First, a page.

Home » International & Area Studies » Net neutrality, Trump’s tweets, and the rise of wireless culture: UC Berkeley professor’s new book illuminates modern issues by exploring the past

Net neutrality, Trump’s tweets, and the rise of wireless culture: UC Berkeley professor’s new book illuminates modern issues by exploring the past

Tom McEnaney
Tom McEnaney, an assistant professor in the Comparative Literature and Spanish and Portuguese departments, teaches a class in the Valley Life Sciences Building on Nov. 20, 2017. This year, he released a book, called “Acoustic Properties: Radio, Narrative, and the New Neighborhood of the Americas.” (Photo by Jami Smith for the University Library)

“Sound is really important in the history of literature, technology, and culture,” Tom McEnaney said. “It’s not merely a metaphor.”

And McEnaney knows a thing or two about sound.

The UC Berkeley professor, who earned his Ph.D. from Berkeley in 2011 and returned this year to teach in the Comparative Literature and Spanish and Portuguese departments after six years at Cornell University, has researched and written extensively on the subject.

He has a forthcoming piece about how This American Life has set a new standard for voices on the radio. (The vocal fry and uptalk you hear on NPR? That wasn’t always so common.)

And he has taught classes on punk rock, co-curated an exhibit about punk history, and has made noise in many punk bands over the past 20 years.

So it’s fitting that sound factors heavily into McEnaney’s new book, Acoustic Properties: Radio, Narrative, and the New Neighborhood of the Americas.

On Dec. 4, Morrison Library is hosting an event — a conversation with McEnaney, Emory University’s José Quiroga, and UC Riverside’s Freya Schiwy (“two really wonderful scholars whose work I admire,” he said) — that celebrates the book.

McEnaney’s book explores the “coevolution” of the radio and the novel amid influential movements in populist politics in three countries in the mid-20th century: the New Deal in America; Peronism in Argentina, and the Cuban Revolution. The book illustrates how governments, activists, and artists have struggled for control to represent the voice of the people within a changing media landscape.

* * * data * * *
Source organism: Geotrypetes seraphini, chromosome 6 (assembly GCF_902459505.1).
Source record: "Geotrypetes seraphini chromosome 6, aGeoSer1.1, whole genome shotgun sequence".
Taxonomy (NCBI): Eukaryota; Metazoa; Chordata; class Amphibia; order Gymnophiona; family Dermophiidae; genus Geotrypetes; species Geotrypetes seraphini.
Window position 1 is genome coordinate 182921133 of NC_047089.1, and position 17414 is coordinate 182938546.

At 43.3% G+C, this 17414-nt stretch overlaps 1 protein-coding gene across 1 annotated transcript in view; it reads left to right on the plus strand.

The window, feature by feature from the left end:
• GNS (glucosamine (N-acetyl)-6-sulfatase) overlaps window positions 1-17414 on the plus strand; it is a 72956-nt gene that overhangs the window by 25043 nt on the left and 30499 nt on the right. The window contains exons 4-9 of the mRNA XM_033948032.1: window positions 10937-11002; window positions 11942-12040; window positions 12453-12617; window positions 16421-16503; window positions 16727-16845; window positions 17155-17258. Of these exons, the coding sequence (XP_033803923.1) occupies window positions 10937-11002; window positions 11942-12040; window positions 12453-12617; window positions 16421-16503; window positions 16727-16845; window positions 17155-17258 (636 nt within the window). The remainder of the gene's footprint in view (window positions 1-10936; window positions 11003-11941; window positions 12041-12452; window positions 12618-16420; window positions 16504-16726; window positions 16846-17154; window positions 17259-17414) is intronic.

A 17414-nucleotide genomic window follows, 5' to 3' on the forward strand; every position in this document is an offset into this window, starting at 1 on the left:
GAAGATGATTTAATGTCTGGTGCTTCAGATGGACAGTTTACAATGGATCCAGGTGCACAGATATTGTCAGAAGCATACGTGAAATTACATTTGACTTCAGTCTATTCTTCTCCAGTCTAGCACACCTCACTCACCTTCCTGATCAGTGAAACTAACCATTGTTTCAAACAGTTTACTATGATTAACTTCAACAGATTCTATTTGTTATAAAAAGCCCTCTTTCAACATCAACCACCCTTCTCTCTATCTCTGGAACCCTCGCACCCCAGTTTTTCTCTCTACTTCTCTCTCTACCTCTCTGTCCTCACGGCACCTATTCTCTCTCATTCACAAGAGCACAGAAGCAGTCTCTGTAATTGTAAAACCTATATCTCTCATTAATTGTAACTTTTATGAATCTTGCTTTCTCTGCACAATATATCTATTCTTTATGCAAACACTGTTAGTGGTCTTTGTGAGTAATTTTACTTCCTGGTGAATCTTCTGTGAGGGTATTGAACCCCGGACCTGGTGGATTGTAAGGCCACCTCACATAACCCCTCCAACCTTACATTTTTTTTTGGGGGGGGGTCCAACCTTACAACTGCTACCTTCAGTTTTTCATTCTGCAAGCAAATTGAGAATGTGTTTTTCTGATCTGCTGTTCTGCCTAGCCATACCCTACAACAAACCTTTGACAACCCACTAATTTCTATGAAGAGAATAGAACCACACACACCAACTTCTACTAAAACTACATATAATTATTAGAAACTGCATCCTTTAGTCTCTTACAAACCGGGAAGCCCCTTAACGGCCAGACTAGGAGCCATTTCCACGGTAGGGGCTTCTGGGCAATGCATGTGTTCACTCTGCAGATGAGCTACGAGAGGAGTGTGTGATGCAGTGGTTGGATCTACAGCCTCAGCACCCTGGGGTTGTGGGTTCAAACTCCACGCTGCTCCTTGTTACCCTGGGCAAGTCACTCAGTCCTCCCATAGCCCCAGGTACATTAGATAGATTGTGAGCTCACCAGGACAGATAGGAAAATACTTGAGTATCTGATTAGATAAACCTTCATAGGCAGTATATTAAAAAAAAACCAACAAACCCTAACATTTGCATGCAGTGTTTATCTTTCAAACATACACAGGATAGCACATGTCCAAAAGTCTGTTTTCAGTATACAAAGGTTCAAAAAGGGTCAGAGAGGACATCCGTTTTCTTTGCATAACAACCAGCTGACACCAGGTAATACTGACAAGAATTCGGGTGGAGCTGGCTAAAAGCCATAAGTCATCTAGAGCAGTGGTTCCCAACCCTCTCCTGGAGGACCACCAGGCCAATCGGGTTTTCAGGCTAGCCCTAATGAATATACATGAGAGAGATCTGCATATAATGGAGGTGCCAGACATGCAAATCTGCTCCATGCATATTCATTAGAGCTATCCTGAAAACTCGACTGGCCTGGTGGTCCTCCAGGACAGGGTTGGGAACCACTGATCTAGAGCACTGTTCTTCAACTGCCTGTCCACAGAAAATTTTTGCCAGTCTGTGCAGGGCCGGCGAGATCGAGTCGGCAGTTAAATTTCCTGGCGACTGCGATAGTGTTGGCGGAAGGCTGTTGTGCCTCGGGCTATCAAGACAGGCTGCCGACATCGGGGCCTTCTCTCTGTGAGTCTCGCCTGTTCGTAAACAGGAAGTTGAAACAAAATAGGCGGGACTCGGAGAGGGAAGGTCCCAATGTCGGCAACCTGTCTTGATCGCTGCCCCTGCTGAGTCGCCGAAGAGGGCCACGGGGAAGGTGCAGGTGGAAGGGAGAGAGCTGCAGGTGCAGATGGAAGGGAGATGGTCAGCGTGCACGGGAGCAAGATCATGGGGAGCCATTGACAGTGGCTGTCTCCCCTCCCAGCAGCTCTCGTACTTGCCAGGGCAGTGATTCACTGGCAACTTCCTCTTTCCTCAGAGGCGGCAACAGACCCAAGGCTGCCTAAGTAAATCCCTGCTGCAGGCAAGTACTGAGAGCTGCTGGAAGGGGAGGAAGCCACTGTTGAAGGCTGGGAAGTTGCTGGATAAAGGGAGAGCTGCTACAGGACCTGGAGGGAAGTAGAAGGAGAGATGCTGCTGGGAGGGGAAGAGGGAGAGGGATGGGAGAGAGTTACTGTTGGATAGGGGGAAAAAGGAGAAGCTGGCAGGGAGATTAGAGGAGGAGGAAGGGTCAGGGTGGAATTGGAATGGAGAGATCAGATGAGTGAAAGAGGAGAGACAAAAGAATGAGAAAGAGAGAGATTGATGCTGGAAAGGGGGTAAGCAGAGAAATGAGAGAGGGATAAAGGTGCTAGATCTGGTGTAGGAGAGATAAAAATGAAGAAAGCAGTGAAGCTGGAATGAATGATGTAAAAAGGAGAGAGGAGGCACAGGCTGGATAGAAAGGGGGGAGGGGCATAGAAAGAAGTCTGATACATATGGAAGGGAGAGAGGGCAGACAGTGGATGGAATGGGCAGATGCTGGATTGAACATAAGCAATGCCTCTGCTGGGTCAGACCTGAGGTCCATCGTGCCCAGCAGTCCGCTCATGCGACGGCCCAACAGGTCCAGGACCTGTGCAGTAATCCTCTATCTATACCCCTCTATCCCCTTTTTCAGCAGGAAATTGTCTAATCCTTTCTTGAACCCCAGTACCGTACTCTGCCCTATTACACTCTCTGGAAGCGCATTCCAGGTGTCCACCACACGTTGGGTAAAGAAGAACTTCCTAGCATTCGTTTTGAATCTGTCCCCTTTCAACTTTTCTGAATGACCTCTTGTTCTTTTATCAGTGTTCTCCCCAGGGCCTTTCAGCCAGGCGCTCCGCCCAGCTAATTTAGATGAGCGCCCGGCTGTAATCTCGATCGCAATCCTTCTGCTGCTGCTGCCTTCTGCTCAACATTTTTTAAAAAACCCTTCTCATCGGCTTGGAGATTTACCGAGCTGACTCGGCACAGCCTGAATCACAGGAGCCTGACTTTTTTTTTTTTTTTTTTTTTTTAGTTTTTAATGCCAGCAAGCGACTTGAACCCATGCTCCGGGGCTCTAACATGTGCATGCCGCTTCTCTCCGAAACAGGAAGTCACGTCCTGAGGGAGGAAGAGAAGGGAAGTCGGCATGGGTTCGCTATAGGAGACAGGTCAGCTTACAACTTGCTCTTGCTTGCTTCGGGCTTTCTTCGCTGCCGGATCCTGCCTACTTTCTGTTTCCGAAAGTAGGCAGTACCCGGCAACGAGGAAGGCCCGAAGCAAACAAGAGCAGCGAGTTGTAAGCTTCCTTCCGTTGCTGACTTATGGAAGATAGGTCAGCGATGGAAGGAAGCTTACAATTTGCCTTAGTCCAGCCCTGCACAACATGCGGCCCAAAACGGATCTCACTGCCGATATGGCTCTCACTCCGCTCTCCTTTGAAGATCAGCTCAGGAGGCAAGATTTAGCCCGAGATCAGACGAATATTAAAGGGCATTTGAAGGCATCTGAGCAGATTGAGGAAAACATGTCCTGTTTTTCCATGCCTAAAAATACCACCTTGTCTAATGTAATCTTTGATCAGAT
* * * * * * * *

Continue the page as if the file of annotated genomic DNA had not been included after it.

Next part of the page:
“This is really the intersection of a turn to populism on the left” — liberalism in the United States, socialism in Argentina, and communism in Cuba — “with wireless (technologies) that open the possibility, not always actualized, of giving power to the people,” McEnaney said.

His book talk will shine a light on the “unknown and unrecognized history of the hand-in-hand development of two strong media of public discourse” — radio and the novel — during pivotal moments for these three countries, said Liladhar Pendse, a librarian who is helping organize the event, along with Natalia Brizuela, a professor in the Department of Spanish and Portuguese.

McEnaney wears many hats. In addition to his research and teaching, he founded the Latin American Journals Project, established through a grant he received while at Cornell, which, in part, aims to provide scholars and the general public with free and open access to Latin American journals, many of which are otherwise be difficult to find.

McEnaney’s work on Acoustic Properties was bookended by two major political groundswells in the United States. He started the book, which evolved from his dissertation, in 2008, the year that Barack Obama was elected to his first term as president. The book came out in 2017, the year Donald Trump took office.

McEnaney’s book is timely, given today’s climate, and provides context for the current discussion about net neutrality. “The debates of how to regulate radio are the same debates we’re having with the internet,” he said.

“It’s about many things,” McEnaney said of his book. “It’s attempting to understand our present moment through histories of technology, literature, and politics.”

The book covers Franklin Delano Roosevelt’s “fireside chats,” which saw the president embracing the relatively new platform of radio to convey his message. It’s not unlike the way Trump has embraced Twitter — setting aside the differences in tone.

“(It’s) a different type of politics but very much connected to the way the president of the United States uses wireless technology to create the illusion he’s speaking directly to the people,” he said.

While Trump is known for his shoot-from-the-hip candor, Roosevelt’s style was intimate and controlled. (Roosevelt and his advisers were so concerned with the president’s tone, as the book notes, that they had him use a dental bridge to close a gap in his teeth to prevent the whistle in his voice during his radio addresses.)

With his knowledge of populist movements of the past, did McEnaney foresee the upswell that ultimately catapulted Trump into the White House?

“Did I predict it? No,” he said. “It’s a new, troubling twist in the story.”

The book talk, called “Sound, Media, and Literature in the Americas,” will be held in Morrison Library on Dec. 4, and it starts at 5 p.m.

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